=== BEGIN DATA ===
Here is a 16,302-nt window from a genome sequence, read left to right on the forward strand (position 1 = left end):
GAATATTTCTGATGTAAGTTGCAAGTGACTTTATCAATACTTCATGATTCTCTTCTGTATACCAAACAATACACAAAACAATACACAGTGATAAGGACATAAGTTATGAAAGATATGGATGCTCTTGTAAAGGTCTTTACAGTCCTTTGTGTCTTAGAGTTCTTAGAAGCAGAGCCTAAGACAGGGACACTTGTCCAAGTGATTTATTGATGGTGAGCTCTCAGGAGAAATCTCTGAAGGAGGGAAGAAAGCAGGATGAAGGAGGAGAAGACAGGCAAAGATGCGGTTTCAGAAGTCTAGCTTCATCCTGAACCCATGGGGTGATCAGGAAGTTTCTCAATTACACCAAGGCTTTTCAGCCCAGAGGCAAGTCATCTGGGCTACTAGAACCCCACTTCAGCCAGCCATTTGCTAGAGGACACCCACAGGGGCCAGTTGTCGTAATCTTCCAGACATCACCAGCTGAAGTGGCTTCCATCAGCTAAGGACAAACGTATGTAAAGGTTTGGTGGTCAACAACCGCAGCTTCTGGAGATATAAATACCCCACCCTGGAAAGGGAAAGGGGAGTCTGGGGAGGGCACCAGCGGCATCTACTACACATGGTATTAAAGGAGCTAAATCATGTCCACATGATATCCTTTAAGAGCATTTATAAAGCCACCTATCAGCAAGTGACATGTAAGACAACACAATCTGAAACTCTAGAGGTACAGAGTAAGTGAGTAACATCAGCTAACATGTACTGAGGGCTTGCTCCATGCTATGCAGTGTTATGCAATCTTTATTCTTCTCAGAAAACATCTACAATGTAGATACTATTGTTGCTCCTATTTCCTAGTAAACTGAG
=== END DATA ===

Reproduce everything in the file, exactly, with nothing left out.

Here is a 16,302-nt window from a genome sequence, read left to right on the forward strand (position 1 = left end):
GAATATTTCTGATGTAAGTTGCAAGTGACTTTATCAATACTTCATGATTCTCTTCTGTATACCAAACAATACACAAAACAATACACAGTGATAAGGACATAAGTTATGAAAGATATGGATGCTCTTGTAAAGGTCTTTACAGTCCTTTGTGTCTTAGAGTTCTTAGAAGCAGAGCCTAAGACAGGGACACTTGTCCAAGTGATTTATTGATGGTGAGCTCTCAGGAGAAATCTCTGAAGGAGGGAAGAAAGCAGGATGAAGGAGGAGAAGACAGGCAAAGATGCGGTTTCAGAAGTCTAGCTTCATCCTGAACCCATGGGGTGATCAGGAAGTTTCTCAATTACACCAAGGCTTTTCAGCCCAGAGGCAAGTCATCTGGGCTACTAGAACCCCACTTCAGCCAGCCATTTGCTAGAGGACACCCACAGGGGCCAGTTGTCGTAATCTTCCAGACATCACCAGCTGAAGTGGCTTCCATCAGCTAAGGACAAACGTATGTAAAGGTTTGGTGGTCAACAACCGCAGCTTCTGGAGATATAAATACCCCACCCTGGAAAGGGAAAGGGGAGTCTGGGGAGGGCACCAGCGGCATCTACTACACATGGTATTAAAGGAGCTAAATCATGTCCACATGATATCCTTTAAGAGCATTTATAAAGCCACCTATCAGCAAGTGACATGTAAGACAACACAATCTGAAACTCTAGAGGTACAGAGTAAGTGAGTAACATCAGCTAACATGTACTGAGGGCTTGCTCCATGCTATGCAGTGTTATGCAATCTTTATTCTTCTCAGAAAACATCTACAATGTAGATACTATTGTTGCTCCTATTTCCTAGTAAACTGAG